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Post by DMB » Thu Dec 26, 2013 5:32 pm

Here's one from Christopher Hitchens talking about his cancer.

http://www.dailymotion.com/video/xn1p9k ... _lifestyle

Peanut
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Post by Peanut » Thu Dec 26, 2013 5:53 pm

~ Come to the Edge ~

Come to the edge.

- - We might fall.

Come to the edge.

- - It’s too high!

Come to the edge.

And they came,

... and he pushed.

And they..... flew.


Christopher Logue

I`m not spiritual, but I saw that performed one time and liked it.

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DMB
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Post by DMB » Thu Dec 26, 2013 5:55 pm

David, what is your favourite type of Lindor -- black, red, gold or white?

Shadowfox
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Post by Shadowfox » Thu Dec 26, 2013 6:45 pm

When the going gets tough, the tough get chocolate!

David, your courage in facing death inspires me to hope I will have the same courage, as my time is short, but dunno how short. Meanwhile I've taken The Pledge: to enjoy each and every moment of each and every day. No. Matter. What.

And I will be following your foxhole talk right along. Thanks for sharing.
Dog is my copilot.

David B
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Post by David B » Thu Dec 26, 2013 6:45 pm

[quote=""DMB""]David, what is your favourite type of Lindor -- black, red, gold or white?[/quote]

Hey, that is a tough one - hard to sort out the one I had last from the one I have next.

I suppose I discovered it over 30 years ago in red form, so I think that is the one I know best. And I've never been much of a white chocolate fan.

David

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Jobar
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Post by Jobar » Thu Dec 26, 2013 7:13 pm

Next to our deeper fears
We stand surrounded by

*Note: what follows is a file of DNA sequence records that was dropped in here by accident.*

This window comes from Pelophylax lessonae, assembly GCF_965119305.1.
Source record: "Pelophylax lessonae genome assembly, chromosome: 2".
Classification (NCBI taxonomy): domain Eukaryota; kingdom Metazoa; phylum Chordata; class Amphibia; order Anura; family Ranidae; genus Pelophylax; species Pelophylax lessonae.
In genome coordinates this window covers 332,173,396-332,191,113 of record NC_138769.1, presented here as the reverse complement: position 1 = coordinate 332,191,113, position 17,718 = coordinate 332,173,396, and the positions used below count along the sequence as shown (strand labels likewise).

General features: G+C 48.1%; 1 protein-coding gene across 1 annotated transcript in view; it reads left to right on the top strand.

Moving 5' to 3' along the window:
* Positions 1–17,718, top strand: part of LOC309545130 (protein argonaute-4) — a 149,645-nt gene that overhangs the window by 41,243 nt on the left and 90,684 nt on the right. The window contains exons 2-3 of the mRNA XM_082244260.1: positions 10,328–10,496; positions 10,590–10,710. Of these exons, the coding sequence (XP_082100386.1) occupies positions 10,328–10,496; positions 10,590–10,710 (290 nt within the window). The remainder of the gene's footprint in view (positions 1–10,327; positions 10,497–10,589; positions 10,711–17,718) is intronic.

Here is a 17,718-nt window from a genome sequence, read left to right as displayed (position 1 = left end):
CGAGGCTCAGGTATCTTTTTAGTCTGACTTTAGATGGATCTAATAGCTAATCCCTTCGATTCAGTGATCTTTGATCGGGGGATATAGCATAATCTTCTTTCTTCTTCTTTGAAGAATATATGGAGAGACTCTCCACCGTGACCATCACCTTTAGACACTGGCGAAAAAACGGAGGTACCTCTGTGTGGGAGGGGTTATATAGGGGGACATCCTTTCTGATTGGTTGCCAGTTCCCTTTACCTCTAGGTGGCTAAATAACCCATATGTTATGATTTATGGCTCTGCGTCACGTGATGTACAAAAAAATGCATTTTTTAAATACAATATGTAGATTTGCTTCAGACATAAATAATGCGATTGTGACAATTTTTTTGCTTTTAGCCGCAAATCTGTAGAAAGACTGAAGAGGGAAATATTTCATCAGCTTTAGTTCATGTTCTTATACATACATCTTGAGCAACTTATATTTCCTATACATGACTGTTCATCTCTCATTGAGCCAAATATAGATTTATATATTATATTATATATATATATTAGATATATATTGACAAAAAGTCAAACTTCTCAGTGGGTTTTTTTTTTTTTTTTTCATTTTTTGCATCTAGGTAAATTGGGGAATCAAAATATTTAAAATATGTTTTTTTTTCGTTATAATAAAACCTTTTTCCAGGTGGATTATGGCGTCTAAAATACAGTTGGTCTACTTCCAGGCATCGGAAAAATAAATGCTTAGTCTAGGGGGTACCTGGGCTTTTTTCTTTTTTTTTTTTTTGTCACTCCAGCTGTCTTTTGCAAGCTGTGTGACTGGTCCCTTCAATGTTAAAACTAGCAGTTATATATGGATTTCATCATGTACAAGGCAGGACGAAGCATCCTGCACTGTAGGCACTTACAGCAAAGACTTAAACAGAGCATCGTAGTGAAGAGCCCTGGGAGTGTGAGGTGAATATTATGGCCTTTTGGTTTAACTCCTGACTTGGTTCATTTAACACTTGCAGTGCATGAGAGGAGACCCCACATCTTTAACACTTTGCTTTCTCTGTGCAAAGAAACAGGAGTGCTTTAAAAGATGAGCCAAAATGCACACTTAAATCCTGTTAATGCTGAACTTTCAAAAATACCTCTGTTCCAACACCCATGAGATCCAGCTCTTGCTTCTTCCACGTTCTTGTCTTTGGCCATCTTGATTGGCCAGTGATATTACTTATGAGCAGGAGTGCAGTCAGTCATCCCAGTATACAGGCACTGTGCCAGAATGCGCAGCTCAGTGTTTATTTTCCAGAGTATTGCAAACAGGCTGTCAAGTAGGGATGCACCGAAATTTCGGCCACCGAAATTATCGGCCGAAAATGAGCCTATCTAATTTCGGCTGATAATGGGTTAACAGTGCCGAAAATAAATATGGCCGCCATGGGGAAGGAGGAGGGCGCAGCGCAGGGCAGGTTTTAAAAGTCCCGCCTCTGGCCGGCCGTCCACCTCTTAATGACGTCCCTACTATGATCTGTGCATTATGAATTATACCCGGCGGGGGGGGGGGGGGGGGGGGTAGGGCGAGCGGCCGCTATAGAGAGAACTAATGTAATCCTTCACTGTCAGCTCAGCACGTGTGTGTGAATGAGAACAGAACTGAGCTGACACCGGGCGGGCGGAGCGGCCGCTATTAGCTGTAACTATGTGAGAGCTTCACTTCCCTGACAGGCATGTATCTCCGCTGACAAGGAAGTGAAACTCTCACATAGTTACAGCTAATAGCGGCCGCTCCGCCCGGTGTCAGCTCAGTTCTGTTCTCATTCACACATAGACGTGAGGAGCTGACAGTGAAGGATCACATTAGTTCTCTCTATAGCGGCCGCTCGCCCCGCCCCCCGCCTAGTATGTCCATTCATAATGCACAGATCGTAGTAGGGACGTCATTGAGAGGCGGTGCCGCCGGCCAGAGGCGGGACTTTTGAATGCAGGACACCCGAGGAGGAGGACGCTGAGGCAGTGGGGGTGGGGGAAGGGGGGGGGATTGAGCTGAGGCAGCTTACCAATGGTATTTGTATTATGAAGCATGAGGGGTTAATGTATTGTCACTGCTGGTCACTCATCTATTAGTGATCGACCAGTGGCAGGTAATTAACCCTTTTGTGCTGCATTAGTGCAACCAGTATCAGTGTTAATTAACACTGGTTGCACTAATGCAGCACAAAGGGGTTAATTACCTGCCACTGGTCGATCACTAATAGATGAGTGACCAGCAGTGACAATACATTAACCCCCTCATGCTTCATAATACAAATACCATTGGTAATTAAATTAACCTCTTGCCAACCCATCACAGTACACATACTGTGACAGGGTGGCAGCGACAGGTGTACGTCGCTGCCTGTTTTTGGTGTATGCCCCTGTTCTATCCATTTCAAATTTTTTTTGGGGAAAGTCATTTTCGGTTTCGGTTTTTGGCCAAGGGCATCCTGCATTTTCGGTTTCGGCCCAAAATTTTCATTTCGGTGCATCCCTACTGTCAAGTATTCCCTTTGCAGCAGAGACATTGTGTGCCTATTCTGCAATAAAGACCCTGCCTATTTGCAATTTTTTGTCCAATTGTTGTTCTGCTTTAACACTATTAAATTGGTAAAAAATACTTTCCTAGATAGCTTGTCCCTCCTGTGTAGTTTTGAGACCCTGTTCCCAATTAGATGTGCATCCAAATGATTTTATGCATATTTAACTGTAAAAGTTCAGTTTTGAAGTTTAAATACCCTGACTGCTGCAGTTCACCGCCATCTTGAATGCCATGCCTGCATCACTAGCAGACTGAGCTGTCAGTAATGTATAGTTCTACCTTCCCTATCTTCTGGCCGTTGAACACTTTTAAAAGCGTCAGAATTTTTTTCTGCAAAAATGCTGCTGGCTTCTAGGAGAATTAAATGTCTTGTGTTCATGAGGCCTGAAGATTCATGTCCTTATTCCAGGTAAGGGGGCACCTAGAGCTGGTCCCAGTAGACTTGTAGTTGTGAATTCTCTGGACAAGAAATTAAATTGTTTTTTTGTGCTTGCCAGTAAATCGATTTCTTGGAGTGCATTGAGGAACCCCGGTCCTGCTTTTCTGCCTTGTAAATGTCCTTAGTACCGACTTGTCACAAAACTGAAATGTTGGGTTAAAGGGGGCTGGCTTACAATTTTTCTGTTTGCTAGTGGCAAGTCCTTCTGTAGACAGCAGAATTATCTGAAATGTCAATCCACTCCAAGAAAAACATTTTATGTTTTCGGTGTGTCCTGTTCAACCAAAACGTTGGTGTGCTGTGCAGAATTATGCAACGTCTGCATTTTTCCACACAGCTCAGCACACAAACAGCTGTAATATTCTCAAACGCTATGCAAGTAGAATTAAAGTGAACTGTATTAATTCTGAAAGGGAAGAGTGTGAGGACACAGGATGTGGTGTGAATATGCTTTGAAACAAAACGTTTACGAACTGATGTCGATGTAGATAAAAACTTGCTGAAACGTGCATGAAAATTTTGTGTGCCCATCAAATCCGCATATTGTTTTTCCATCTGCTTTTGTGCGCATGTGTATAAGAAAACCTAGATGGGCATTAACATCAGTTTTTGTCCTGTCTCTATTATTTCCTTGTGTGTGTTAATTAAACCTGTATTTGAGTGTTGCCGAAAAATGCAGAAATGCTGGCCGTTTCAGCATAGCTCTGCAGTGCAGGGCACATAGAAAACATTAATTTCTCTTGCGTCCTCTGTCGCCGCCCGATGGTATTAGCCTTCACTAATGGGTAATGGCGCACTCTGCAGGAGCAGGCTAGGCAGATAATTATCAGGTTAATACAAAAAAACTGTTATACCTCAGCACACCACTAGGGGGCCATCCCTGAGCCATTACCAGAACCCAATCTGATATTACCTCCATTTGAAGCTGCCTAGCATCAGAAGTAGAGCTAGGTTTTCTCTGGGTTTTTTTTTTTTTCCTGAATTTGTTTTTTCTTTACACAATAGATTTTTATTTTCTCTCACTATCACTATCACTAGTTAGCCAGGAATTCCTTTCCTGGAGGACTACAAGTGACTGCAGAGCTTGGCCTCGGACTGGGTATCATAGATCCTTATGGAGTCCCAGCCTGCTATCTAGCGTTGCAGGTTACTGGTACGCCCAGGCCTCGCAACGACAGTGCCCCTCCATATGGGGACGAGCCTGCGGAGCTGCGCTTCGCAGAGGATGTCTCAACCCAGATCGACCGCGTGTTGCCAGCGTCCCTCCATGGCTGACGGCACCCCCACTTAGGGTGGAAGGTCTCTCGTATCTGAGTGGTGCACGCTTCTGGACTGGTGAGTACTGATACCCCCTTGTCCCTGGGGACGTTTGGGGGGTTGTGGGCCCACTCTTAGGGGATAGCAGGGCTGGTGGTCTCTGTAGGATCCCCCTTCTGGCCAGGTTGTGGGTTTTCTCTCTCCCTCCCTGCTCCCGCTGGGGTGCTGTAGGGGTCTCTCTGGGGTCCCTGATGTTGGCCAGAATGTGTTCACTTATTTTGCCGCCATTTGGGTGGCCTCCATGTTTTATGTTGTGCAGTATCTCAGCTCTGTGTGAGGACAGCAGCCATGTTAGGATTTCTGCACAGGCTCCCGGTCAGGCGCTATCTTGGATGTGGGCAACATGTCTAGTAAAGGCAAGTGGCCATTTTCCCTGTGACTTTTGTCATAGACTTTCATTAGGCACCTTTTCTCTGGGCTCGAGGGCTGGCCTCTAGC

Million years.

-Yes
David B wrote:what an interesting time I've had to spend my 64 years and counting.
My paternal grandfather died back in 1967; in his lifetime, he went from doing most of the work on his farm with animal and human muscle, to seeing men preparing to land on the moon.

I often wished I had been old enough to talk to him before he died about the mighty changes he lived through, and to appreciate his observations.

I don't know if you and I have seen such sea changes as did my grandfather and his generation, but we're still lucky to have gotten to live our lives at this pinnacle of human accomplishment and knowledge.

Cath B
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Post by Cath B » Thu Dec 26, 2013 7:40 pm

[quote=""Valheru""]The worst aspect of it was that she was spaced out on morphine for months, and was never given the opportunity to work through the emotional phases of dying. I dont have much in the way of platitudes and won't pretend that you need'em either - you know the score old boy. That said, I am glad you still got yer wits about you. And stay away from the poppy sauce if you can, it fucks you up and makes you a zombie. not a good way to go. Rather get blasted on weed. :D [/quote]

Morphine is not without its benefits in some situations.

And doses can be fine-tuned.

(Not loaded: uH_dfcJOutU)
(View video on YouTube)

Cath B
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Post by Cath B » Thu Dec 26, 2013 7:52 pm

[quote=""Jobar""]Next to our deeper fears
We stand surrounded by
Million years.

-Yes
David B wrote:what an interesting time I've had to spend my 64 years and counting.
My paternal grandfather died back in 1967; in his lifetime, he went from doing most of the work on his farm with animal and human muscle, to seeing men preparing to land on the moon.

I often wished I had been old enough to talk to him before he died about the mighty changes he lived through, and to appreciate his observations.

I don't know if you and I have seen such sea changes as did my grandfather and his generation, but we're still lucky to have gotten to live our lives at this pinnacle of human accomplishment and knowledge.[/QUOTE]

My mother (and David's) was sometimes wont to reflect on the fact that she had, in her childhood, known relatives and others born in the 1850s and, in old age, known children born in the 21st century.

And to reflect on the different lives these two groups would have experienced.

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crazyfingers
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Post by crazyfingers » Thu Dec 26, 2013 8:06 pm

I hope that I could accept death as well. I once was told that something happens in the brain to make it less scary when times come. I don't know. I must admit that I don't know how much I can post in this thread despite that I care very much.

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Jobar
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Post by Jobar » Thu Dec 26, 2013 8:14 pm

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(View video on YouTube)